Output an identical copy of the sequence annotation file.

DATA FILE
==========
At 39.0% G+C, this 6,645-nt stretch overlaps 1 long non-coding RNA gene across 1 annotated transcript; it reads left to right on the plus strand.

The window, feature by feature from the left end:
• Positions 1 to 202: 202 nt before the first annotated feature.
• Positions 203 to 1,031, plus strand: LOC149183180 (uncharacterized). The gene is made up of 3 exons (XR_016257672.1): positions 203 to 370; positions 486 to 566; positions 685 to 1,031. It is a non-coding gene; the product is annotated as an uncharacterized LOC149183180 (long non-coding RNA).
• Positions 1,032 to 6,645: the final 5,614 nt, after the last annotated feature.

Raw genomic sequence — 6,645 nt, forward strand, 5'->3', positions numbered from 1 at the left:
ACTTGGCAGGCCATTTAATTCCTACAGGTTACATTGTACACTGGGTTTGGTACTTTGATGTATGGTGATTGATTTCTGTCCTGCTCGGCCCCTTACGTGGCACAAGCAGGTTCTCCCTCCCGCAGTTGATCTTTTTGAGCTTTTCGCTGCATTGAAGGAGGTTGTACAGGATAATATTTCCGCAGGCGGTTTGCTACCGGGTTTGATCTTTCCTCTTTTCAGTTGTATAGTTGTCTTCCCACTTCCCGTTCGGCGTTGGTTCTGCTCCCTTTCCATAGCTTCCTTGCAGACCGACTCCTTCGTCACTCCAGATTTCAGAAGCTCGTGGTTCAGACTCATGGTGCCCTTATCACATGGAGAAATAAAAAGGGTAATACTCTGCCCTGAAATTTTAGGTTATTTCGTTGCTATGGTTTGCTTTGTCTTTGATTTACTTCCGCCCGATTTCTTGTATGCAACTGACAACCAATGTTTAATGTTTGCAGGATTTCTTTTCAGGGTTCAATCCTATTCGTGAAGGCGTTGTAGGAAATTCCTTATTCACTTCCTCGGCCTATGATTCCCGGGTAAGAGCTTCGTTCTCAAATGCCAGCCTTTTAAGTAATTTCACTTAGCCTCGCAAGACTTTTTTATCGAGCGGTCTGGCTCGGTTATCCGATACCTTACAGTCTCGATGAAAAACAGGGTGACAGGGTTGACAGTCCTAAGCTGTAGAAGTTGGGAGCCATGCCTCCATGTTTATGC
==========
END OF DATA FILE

At 39.0% G+C, this 6,645-nt stretch overlaps 1 long non-coding RNA gene across 1 annotated transcript; it reads left to right on the plus strand.

The window, feature by feature from the left end:
• Positions 1 to 202: 202 nt before the first annotated feature.
• Positions 203 to 1,031, plus strand: LOC149183180 (uncharacterized). The gene is made up of 3 exons (XR_016257672.1): positions 203 to 370; positions 486 to 566; positions 685 to 1,031. It is a non-coding gene; the product is annotated as an uncharacterized LOC149183180 (long non-coding RNA).
• Positions 1,032 to 6,645: the final 5,614 nt, after the last annotated feature.

Raw genomic sequence — 6,645 nt, forward strand, 5'->3', positions numbered from 1 at the left:
ACTTGGCAGGCCATTTAATTCCTACAGGTTACATTGTACACTGGGTTTGGTACTTTGATGTATGGTGATTGATTTCTGTCCTGCTCGGCCCCTTACGTGGCACAAGCAGGTTCTCCCTCCCGCAGTTGATCTTTTTGAGCTTTTCGCTGCATTGAAGGAGGTTGTACAGGATAATATTTCCGCAGGCGGTTTGCTACCGGGTTTGATCTTTCCTCTTTTCAGTTGTATAGTTGTCTTCCCACTTCCCGTTCGGCGTTGGTTCTGCTCCCTTTCCATAGCTTCCTTGCAGACCGACTCCTTCGTCACTCCAGATTTCAGAAGCTCGTGGTTCAGACTCATGGTGCCCTTATCACATGGAGAAATAAAAAGGGTAATACTCTGCCCTGAAATTTTAGGTTATTTCGTTGCTATGGTTTGCTTTGTCTTTGATTTACTTCCGCCCGATTTCTTGTATGCAACTGACAACCAATGTTTAATGTTTGCAGGATTTCTTTTCAGGGTTCAATCCTATTCGTGAAGGCGTTGTAGGAAATTCCTTATTCACTTCCTCGGCCTATGATTCCCGGGTAAGAGCTTCGTTCTCAAATGCCAGCCTTTTAAGTAATTTCACTTAGCCTCGCAAGACTTTTTTATCGAGCGGTCTGGCTCGGTTATCCGATACCTTACAGTCTCGATGAAAAACAGGGTGACAGGGTTGACAGTCCTAAGCTGTAGAAGTTGGGAGCCATGCCTCCATGTTTATGC